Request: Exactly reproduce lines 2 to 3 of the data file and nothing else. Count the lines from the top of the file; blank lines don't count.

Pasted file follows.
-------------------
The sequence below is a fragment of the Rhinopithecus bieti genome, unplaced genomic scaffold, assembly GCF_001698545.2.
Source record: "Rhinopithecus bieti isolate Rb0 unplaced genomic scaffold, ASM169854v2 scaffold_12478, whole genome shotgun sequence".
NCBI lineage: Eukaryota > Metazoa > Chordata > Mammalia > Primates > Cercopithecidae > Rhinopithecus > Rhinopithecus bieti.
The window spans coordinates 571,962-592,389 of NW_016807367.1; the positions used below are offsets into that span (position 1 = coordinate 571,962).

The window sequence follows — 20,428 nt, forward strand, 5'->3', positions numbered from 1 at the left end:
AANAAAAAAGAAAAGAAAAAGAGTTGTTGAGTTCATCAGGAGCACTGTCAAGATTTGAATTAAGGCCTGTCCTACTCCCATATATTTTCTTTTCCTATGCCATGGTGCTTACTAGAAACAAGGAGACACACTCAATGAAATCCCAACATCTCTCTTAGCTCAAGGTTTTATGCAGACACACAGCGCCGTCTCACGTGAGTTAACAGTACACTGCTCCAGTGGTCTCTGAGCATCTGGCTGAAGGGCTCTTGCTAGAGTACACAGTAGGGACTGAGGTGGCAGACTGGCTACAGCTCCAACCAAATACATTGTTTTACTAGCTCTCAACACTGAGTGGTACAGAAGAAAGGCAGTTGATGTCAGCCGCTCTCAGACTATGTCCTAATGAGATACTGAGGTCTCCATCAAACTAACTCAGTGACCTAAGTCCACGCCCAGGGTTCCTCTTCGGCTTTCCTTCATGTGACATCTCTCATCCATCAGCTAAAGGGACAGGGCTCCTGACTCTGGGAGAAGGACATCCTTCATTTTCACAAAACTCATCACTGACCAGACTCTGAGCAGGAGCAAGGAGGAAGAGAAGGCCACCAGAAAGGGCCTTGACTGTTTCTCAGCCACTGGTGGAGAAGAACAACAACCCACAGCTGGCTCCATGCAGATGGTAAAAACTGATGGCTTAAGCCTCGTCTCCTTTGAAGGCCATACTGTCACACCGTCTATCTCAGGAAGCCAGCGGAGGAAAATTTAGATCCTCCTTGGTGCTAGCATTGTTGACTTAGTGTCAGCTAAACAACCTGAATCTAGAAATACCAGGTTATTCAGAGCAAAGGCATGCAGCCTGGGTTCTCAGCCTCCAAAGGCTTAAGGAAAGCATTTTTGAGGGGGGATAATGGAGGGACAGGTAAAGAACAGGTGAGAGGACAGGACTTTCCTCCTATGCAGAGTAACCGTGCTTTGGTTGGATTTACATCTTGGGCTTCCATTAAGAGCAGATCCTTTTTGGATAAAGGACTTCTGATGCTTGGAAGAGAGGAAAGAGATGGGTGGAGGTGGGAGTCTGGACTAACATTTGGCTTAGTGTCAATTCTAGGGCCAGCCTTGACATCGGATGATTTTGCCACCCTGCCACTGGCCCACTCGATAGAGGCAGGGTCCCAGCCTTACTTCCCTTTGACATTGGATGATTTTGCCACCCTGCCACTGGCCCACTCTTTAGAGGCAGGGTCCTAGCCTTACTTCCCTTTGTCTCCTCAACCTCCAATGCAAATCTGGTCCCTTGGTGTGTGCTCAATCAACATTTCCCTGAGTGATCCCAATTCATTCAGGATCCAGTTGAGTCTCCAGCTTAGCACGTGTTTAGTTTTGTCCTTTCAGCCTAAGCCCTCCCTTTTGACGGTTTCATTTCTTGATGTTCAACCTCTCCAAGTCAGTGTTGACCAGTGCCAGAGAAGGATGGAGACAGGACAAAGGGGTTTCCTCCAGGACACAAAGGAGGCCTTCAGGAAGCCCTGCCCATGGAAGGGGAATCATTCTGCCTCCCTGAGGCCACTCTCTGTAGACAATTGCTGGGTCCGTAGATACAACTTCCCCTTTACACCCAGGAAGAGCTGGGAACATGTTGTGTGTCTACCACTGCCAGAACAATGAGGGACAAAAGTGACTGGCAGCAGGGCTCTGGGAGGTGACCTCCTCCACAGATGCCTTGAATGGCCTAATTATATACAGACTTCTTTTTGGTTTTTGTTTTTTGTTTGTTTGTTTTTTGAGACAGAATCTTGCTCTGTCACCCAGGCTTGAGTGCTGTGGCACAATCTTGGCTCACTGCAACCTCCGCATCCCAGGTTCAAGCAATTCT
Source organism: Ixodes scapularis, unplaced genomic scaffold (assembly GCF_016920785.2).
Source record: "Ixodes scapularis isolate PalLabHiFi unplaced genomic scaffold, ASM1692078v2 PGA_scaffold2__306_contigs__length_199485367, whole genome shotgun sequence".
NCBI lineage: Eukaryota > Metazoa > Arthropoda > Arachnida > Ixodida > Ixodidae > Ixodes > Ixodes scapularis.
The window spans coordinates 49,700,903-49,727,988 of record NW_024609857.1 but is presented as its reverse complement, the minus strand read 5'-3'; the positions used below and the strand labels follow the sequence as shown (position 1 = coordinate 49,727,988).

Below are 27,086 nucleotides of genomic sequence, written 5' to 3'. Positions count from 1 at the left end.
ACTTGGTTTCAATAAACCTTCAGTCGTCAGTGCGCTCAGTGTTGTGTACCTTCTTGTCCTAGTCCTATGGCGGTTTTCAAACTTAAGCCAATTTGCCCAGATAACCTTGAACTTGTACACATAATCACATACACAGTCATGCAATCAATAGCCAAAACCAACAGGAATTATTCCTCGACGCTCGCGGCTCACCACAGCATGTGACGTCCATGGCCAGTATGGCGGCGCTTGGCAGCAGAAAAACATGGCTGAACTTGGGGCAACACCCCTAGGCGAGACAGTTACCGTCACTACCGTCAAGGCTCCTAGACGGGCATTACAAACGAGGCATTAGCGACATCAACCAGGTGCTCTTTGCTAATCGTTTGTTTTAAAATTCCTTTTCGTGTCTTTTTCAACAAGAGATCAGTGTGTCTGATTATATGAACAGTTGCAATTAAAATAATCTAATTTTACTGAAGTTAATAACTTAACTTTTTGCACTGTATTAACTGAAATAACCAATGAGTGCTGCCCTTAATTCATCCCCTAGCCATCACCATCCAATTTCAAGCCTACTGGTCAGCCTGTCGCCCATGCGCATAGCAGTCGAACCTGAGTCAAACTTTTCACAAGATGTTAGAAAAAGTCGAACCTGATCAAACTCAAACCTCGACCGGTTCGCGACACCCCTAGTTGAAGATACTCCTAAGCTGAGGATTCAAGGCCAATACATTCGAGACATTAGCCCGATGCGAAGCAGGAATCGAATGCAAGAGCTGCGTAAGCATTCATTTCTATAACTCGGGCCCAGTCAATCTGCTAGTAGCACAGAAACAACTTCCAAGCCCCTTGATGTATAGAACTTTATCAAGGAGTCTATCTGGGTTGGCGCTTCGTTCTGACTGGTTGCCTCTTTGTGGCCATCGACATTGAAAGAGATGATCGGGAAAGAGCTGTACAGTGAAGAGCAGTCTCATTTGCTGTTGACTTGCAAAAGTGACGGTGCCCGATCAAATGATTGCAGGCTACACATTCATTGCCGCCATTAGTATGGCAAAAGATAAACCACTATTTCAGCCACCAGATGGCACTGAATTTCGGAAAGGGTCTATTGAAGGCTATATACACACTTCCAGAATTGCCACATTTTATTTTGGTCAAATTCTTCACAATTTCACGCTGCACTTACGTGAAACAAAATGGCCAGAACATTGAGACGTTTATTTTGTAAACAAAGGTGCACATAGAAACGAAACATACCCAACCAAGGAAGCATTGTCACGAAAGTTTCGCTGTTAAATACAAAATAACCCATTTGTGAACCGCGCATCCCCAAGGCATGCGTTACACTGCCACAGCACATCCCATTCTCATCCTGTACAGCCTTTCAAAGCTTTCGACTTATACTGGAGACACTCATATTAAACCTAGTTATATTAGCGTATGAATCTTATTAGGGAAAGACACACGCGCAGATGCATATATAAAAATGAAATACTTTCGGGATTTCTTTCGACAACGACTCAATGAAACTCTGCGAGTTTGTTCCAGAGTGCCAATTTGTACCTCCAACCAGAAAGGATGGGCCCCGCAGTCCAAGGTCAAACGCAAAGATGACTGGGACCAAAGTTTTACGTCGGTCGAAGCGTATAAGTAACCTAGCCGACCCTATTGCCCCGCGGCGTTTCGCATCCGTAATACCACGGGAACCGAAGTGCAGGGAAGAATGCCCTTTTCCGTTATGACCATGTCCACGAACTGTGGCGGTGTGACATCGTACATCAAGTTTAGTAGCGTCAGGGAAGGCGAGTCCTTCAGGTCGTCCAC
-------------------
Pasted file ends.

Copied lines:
Source record: "Rhinopithecus bieti isolate Rb0 unplaced genomic scaffold, ASM169854v2 scaffold_12478, whole genome shotgun sequence".
NCBI lineage: Eukaryota > Metazoa > Chordata > Mammalia > Primates > Cercopithecidae > Rhinopithecus > Rhinopithecus bieti.